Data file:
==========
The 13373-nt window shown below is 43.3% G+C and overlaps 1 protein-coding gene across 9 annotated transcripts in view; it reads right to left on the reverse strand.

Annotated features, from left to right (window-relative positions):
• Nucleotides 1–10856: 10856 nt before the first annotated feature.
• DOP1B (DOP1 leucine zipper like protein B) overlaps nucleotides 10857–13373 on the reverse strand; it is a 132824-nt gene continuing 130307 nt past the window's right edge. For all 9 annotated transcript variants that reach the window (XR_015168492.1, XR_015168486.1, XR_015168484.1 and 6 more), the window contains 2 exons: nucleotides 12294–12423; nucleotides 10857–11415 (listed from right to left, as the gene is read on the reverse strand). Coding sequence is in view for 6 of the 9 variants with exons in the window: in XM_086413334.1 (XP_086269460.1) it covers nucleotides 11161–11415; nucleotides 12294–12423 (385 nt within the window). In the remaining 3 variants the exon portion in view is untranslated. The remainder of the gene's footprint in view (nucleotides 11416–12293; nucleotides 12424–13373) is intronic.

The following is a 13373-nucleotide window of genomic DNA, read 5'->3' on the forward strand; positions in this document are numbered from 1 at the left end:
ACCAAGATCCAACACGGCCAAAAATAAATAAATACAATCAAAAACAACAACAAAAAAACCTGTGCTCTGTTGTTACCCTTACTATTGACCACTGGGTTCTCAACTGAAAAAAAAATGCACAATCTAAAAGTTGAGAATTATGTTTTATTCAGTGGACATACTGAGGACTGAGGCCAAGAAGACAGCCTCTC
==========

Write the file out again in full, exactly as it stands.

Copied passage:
The 13373-nt window shown below is 43.3% G+C and overlaps 1 protein-coding gene across 9 annotated transcripts in view; it reads right to left on the reverse strand.

Annotated features, from left to right (window-relative positions):
• Nucleotides 1–10856: 10856 nt before the first annotated feature.
• DOP1B (DOP1 leucine zipper like protein B) overlaps nucleotides 10857–13373 on the reverse strand; it is a 132824-nt gene continuing 130307 nt past the window's right edge. For all 9 annotated transcript variants that reach the window (XR_015168492.1, XR_015168486.1, XR_015168484.1 and 6 more), the window contains 2 exons: nucleotides 12294–12423; nucleotides 10857–11415 (listed from right to left, as the gene is read on the reverse strand). Coding sequence is in view for 6 of the 9 variants with exons in the window: in XM_086413334.1 (XP_086269460.1) it covers nucleotides 11161–11415; nucleotides 12294–12423 (385 nt within the window). In the remaining 3 variants the exon portion in view is untranslated. The remainder of the gene's footprint in view (nucleotides 11416–12293; nucleotides 12424–13373) is intronic.

The following is a 13373-nucleotide window of genomic DNA, read 5'->3' on the forward strand; positions in this document are numbered from 1 at the left end:
ACCAAGATCCAACACGGCCAAAAATAAATAAATACAATCAAAAACAACAACAAAAAAACCTGTGCTCTGTTGTTACCCTTACTATTGACCACTGGGTTCTCAACTGAAAAAAAAATGCACAATCTAAAAGTTGAGAATTATGTTTTATTCAGTGGACATACTGAGGACTGAGGCCAAGAAGACAGCCTCTC